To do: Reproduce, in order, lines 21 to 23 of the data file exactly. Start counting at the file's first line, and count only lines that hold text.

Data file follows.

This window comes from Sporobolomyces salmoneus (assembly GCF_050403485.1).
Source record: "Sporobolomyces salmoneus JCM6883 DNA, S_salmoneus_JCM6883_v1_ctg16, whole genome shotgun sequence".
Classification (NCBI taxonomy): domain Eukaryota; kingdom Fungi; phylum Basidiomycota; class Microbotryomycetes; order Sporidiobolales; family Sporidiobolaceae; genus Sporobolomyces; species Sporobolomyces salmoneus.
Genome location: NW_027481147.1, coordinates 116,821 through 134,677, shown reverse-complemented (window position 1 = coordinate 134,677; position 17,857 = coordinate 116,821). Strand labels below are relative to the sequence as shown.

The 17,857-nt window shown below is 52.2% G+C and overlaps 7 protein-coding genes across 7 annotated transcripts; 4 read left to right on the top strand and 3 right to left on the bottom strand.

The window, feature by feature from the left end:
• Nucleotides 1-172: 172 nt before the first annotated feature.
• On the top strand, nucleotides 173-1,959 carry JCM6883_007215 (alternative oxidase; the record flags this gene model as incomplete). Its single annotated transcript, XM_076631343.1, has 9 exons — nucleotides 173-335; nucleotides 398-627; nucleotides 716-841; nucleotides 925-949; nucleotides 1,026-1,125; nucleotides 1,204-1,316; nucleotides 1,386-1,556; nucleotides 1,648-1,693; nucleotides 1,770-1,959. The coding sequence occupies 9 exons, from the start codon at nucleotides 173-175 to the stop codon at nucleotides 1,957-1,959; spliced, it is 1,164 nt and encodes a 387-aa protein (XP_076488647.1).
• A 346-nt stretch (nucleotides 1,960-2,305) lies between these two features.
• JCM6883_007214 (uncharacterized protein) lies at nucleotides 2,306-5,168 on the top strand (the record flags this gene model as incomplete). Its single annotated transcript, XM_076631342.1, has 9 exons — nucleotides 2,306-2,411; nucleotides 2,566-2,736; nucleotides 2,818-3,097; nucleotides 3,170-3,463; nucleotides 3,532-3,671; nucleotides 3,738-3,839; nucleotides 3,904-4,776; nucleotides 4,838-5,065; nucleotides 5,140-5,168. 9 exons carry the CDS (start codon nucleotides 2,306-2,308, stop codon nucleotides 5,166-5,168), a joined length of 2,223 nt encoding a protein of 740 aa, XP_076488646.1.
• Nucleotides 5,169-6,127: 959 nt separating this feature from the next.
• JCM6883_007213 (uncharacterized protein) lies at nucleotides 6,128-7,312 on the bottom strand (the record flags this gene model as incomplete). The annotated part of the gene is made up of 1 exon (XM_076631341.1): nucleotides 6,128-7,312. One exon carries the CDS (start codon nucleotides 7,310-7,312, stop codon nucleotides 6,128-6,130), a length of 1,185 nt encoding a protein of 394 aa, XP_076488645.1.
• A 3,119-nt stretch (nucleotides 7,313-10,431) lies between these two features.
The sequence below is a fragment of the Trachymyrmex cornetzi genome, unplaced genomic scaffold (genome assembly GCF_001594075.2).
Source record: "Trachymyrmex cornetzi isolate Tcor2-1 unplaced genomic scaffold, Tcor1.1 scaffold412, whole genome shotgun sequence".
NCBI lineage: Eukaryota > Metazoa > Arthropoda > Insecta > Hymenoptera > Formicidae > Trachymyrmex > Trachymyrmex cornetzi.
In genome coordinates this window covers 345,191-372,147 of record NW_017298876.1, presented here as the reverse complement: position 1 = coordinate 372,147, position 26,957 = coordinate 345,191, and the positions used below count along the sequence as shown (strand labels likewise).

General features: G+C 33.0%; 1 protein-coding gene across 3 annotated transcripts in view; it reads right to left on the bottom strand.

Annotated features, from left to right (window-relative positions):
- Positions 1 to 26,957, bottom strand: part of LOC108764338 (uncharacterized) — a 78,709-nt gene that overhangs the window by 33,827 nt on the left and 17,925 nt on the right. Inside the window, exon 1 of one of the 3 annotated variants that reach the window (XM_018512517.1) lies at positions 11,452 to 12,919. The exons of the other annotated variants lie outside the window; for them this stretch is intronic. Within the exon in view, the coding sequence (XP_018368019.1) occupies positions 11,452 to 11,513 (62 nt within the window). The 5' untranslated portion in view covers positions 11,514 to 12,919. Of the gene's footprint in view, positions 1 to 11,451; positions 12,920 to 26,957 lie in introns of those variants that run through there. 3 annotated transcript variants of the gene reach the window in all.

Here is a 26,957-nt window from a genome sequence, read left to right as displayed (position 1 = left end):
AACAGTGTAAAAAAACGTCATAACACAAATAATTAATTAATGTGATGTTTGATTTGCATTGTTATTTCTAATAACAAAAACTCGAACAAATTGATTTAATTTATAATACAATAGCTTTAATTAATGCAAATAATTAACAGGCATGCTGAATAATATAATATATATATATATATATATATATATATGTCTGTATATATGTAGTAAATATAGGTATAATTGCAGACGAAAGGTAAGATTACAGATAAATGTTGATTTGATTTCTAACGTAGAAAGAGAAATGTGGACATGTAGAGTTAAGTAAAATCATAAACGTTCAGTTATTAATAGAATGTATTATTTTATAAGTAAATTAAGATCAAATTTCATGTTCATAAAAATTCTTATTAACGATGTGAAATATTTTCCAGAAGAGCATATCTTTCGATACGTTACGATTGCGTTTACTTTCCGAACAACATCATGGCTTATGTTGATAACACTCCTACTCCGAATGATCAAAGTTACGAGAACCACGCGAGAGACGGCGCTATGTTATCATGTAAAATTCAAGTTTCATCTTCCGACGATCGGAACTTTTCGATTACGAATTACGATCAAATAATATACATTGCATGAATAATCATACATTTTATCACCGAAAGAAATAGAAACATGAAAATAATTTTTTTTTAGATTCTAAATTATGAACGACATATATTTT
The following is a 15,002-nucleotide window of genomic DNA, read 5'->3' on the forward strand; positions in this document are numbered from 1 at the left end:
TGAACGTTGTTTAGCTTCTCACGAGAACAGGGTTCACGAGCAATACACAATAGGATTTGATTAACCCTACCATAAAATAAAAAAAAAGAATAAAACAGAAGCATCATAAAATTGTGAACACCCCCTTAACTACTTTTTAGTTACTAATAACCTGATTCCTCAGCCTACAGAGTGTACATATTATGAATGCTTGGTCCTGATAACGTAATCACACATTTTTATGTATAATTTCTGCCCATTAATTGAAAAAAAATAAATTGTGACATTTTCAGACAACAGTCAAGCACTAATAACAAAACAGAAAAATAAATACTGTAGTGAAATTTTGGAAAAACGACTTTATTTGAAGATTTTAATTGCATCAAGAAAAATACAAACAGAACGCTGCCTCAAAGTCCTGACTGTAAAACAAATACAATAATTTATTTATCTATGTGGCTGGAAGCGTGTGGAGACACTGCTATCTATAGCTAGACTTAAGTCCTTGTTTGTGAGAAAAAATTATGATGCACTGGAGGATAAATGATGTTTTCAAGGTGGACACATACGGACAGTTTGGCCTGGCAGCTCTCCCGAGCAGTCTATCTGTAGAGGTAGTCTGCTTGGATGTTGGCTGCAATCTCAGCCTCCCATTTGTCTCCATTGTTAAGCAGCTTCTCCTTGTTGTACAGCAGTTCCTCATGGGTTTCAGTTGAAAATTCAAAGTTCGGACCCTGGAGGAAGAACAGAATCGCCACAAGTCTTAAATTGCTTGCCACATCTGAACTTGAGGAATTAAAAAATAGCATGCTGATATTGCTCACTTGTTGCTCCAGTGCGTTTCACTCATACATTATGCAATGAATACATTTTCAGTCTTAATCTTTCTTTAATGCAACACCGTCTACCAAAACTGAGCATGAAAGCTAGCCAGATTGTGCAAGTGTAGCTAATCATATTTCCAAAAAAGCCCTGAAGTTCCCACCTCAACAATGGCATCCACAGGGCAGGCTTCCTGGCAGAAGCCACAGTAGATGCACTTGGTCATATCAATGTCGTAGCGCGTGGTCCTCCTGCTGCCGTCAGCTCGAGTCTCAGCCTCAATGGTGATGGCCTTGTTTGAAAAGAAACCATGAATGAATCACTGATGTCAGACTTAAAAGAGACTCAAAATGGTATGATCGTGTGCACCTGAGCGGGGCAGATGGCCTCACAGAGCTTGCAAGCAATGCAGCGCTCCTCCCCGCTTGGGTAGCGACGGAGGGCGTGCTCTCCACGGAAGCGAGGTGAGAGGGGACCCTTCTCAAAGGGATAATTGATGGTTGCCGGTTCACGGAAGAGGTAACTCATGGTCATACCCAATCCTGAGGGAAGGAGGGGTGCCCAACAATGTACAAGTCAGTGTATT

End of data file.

Here is a 26,957-nt window from a genome sequence, read left to right as displayed (position 1 = left end):
AACAGTGTAAAAAAACGTCATAACACAAATAATTAATTAATGTGATGTTTGATTTGCATTGTTATTTCTAATAACAAAAACTCGAACAAATTGATTTAATTTATAATACAATAGCTTTAATTAATGCAAATAATTAACAGGCATGCTGAATAATATAATATATATATATATATATATATATATATGTCTGTATATATGTAGTAAATATAGGTATAATTGCAGACGAAAGGTAAGATTACAGATAAATGTTGATTTGATTTCTAACGTAGAAAGAGAAATGTGGACATGTAGAGTTAAGTAAAATCATAAACGTTCAGTTATTAATAGAATGTATTATTTTATAAGTAAATTAAGATCAAATTTCATGTTCATAAAAATTCTTATTAACGATGTGAAATATTTTCCAGAAGAGCATATCTTTCGATACGTTACGATTGCGTTTACTTTCCGAACAACATCATGGCTTATGTTGATAACACTCCTACTCCGAATGATCAAAGTTACGAGAACCACGCGAGAGACGGCGCTATGTTATCATGTAAAATTCAAGTTTCATCTTCCGACGATCGGAACTTTTCGATTACGAATTACGATCAAATAATATACATTGCATGAATAATCATACATTTTATCACCGAAAGAAATAGAAACATGAAAATAATTTTTTTTTAGATTCTAAATTATGAACGACATATATTTT
The following is a 15,002-nucleotide window of genomic DNA, read 5'->3' on the forward strand; positions in this document are numbered from 1 at the left end: